competition (which was, for three of us,
our first).
Sam Sondag, ’15 / ABE L&E 2013
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Tournament of Champions
We were honored once again to be invited
to the Tournament of Champions, one of the
most selective competitions in the country.
This was our second year in attendance, and
we did not disappoint.
Led by veteran coach Bruce Budner, along
with first-time coach but long-time trial
advocacy star Kaitlyn Murphy, '13, our team
included Kayla Delgado, '14, Christine Chan,
'15, Janice Liu, '15, and William Lisa, '15. The
Tournament of Champions tournament is
always held by the team that won the
competition two years before. This year,
that was the Cumberland School of the Law
at Samford University in Birmingham,
Alabama. The hosting team is responsible for all
aspects of the tournament, ranging from the
substantive
problem to the
logistics of the
competition.
Cumberland did a
wonderful job in
all respects.
T h i s y e a r ' s
competition was
equal parts
opportunity to
improve trial
skills and learning
of crucial United States history, both woven
together by the fact pattern.
The problem was modeled on the
bombing of the 16th Street Baptist Church
in Birmingham in the summer of 1963. With
this being the 50th anniversary of the
bombing, Cumberland used the opportunity
to teach history and advocacy,
all at once. In our fictitious
version of the problem, a
bomb went off and killed a
man working near the 15th
Street Baptist Church in
Birmingham. The defendant
was prosecuted—many years
after the fact—for lending his
car to one of the bombers, on
the theory that he was an
accomplice in the crime.
were impassioned, pitch perfect in tone,
tempo, and gesture. Ms. Liu, also on the
defense side, dismantled the prosecution's
case on cross examination with precision in
both her words and manner. Ms. Delgado
and Mr. Lisa, handling the prosecution side of
the case, played the role of eminently
reasonable prosecutors. Mr. Lisa provided
the reliably solid start with an opening
statement that told the story of the tragedy,
and set the jury on a path toward a guilty
verdict. Ms. Delgado not only sealed the
deal with a closing argument from which
nothing but a guilty verdict could escape, but
also was the steady, guiding hand throughout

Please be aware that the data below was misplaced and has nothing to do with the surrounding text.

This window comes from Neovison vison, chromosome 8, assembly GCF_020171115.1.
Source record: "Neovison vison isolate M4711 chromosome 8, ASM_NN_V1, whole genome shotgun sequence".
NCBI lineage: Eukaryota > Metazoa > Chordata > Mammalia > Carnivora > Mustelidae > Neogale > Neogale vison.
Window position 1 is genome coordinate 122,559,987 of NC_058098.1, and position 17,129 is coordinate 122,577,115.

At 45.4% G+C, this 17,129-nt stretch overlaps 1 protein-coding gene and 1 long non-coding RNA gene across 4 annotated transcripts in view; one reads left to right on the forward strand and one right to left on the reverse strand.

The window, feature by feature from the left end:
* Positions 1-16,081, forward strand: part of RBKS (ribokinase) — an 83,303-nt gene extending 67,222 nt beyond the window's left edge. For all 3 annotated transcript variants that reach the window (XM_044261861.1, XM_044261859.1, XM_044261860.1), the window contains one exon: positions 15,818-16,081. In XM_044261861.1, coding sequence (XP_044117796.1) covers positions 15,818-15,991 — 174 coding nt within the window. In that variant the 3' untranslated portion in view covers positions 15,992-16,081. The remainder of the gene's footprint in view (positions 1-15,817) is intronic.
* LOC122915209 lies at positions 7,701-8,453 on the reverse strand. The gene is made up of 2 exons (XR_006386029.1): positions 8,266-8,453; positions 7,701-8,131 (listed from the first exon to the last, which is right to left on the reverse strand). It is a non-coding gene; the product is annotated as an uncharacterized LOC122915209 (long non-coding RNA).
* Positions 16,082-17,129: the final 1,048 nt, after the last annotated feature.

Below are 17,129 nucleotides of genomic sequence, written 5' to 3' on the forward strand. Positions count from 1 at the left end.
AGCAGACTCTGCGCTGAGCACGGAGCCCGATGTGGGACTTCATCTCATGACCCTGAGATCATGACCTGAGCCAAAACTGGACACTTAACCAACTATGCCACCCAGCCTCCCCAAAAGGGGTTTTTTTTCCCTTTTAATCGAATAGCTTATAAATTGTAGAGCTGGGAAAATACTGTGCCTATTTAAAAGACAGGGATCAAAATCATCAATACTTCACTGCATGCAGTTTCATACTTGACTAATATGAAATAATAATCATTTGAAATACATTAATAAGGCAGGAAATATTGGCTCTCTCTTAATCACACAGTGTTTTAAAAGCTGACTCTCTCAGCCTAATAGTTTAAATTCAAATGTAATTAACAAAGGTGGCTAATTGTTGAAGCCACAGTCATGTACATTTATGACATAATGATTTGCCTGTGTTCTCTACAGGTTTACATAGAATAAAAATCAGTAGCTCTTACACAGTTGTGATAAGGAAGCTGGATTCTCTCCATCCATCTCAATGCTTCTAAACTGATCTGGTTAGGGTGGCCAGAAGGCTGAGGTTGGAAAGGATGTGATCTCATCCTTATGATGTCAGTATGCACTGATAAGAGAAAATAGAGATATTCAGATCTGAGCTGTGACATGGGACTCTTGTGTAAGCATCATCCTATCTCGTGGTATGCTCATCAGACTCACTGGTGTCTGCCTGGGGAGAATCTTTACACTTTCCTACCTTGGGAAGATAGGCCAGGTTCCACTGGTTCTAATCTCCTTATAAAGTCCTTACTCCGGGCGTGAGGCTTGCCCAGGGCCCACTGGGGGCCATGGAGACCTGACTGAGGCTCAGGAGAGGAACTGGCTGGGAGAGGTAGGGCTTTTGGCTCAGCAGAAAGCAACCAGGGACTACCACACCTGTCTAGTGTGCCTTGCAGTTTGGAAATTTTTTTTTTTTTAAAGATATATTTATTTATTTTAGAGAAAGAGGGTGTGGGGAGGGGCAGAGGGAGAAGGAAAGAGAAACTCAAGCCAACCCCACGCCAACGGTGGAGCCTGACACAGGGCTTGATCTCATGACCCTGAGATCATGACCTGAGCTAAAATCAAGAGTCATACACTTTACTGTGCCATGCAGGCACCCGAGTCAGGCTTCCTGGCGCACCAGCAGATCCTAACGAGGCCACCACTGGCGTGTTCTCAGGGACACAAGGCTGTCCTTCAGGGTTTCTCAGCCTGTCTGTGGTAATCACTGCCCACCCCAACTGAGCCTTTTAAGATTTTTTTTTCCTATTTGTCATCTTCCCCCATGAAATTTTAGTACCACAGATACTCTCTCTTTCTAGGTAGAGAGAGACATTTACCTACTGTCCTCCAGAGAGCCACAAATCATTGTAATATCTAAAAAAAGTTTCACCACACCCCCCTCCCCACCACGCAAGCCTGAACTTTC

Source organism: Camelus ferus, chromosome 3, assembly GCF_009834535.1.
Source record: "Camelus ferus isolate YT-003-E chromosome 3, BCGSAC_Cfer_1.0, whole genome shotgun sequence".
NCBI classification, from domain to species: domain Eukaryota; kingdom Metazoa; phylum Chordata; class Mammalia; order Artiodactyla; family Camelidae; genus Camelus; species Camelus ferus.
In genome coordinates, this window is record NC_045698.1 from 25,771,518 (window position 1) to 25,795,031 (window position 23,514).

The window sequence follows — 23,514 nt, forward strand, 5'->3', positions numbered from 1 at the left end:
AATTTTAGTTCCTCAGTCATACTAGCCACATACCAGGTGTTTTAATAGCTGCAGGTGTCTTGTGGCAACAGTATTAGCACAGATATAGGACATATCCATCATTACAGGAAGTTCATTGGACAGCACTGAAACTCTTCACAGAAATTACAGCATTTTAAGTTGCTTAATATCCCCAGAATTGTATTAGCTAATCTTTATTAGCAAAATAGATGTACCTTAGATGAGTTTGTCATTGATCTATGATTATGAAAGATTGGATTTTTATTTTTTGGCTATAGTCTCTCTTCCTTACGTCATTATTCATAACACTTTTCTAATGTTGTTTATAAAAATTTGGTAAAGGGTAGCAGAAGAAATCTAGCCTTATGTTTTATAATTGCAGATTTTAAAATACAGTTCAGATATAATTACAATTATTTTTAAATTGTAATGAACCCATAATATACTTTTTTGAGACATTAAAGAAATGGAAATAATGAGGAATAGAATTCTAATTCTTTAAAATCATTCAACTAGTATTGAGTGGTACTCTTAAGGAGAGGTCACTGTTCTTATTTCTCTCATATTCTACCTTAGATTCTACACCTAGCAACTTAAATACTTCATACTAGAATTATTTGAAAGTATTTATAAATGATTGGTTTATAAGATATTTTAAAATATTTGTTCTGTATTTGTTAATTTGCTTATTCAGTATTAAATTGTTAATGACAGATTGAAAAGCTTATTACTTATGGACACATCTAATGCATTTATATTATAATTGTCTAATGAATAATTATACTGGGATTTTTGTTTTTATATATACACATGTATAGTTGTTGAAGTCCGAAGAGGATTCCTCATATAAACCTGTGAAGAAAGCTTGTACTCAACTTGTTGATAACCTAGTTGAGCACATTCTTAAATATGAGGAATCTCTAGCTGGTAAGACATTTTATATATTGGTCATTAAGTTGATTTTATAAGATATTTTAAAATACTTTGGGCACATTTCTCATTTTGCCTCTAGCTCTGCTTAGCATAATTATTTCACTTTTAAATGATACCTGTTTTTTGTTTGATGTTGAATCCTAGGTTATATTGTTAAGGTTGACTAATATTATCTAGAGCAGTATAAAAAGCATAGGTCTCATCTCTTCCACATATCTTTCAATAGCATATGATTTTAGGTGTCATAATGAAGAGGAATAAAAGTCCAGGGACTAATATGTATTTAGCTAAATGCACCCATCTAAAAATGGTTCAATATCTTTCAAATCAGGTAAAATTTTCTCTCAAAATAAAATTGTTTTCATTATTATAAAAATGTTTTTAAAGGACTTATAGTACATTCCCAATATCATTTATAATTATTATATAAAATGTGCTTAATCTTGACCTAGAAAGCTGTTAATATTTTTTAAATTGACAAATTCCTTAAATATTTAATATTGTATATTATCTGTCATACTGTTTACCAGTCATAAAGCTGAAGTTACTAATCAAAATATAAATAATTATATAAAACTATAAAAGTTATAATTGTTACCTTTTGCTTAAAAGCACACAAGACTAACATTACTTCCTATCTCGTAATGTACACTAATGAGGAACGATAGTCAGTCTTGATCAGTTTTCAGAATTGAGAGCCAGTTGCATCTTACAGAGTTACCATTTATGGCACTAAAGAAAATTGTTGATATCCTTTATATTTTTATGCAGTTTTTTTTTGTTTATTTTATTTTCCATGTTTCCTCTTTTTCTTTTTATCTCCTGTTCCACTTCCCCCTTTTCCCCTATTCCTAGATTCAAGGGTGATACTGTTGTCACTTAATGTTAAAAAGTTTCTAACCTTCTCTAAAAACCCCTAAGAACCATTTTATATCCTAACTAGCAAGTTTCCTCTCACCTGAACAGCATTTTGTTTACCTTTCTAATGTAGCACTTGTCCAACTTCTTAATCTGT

the trial, never showing outward concern no
matter how difficult the challenge.
Through the four preliminary rounds
against the best teams in the country, our
Pictured above, from left, Spencer Pahlke,
’07, Janice Liu, ’15, Kayla Delgado, ’14,
William Lisa, ’15, Christine Chan, ’15, and
coach Bruce Budner.
At left and below, the famed sign for the
16th Street Baptist Church in Birmingham,
Alabama, along with the entirety of the
church shown below. The bombing the
church, on September 15, 1963, destroyed
much of the building shown in the right side
of the photo.
students won two rounds and lost two
rounds. One of the losses was a very
narrow defeat against the team that ended
up getting second place overall. It was an
excellent performance by our team and
coaches, great work!
During the competition,
Cumberland had lectures and
learning opportunities
embedded in the schedule,
including a presentation put
on by the US Attorney who
tried the case that was the
basis of our TOC problem. It
was a perfect combination.
In competition, our students
performed admirably.
Ms.
Chan's closing arguments
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National Civil
Trial Competition
This was the first year Berkeley has ever
been invited to the prestigious National Civil
Trial Competition, hosted each year by
Loyola - Los Angeles. We were very excited
to join this year's field given the
tournament's excellent reputation among
competing schools. Our team consisted of
James Unger, '14, Salah Hawkins, '15, Tamila
Gresham, '15, and Margi Schierberl, '15. Our
coaches were Spencer Pahlke, '07, and
Valerie Rose, '10.
The problem was modeled off a famous
lawsuit against food personality Paula Dean.
In our case, the defendant was Bobby Dean,
a restaurateur and Food Network television
star based in Georgia. The plaintiff was Jamie
Jackson, a longtime employee at one of Ms.
Dean's restaurants, Daddy Bubba's Seafood
and Oyster House. The main culprit at the
restaurant was Ms. Dean's now-deceased
brother, Bubba Dean.
In the competition, Mr. Unger and Ms.
Gresham represented Ms. Jackson on the
plaintiff's side, while Ms. Schierberl and Mr.
Hawkins represented Ms. Dean and her
company. When it was Mr. Unger's and Ms.
Gresham's turn, Ms. Gresham used her
powerful courtroom presence throughout
trial, but especially during her well-crafted
opening statement. Mr. Unger served as the
perfect bookend during the closing
argument, marshaling the facts of the case
and walking the jury through a complicated
Above, from left to right are Coach Valerie
Rose, ’10, Tamila Gresham, ’15, Salah
Hawkins, ’15, Honorary Coach Sara Haji,
’14, James Unger, ’14, Margi Schierberl,
’15, and Coach Spencer Pahlke, ’07.
Below, in a totally unscripted and
spontaneous moment, the team enjoys a
laugh in the minutes after a strong showing
in trial.
special verdict form. When it was the
defense's turn, Ms. Schierberl executed a
gentle but pointed cross examination of a
sympathetic plaintiff with aplomb, and Mr.
Hawkins's lawyering was perhaps only
outdone by his performance as the
character Terry Murphy.
Mr. Hawkins
transformed Murphy, a consultant from New
York, into perhaps the funniest witness ever
before seen in law school mock trial. After a
tournament event on Saturday evening, Mr.
Hawkins stayed in character for several
hours, pitching cab drivers and night club
bouncers—and everyone in between—on
his HR services as a consultant. All at the
modest rate of $550/hour.
At NCTC, we had the opportunity to
compete against three excellent schools, and
had three close rounds. As expected, our
students made us proud. Nice job NCTC!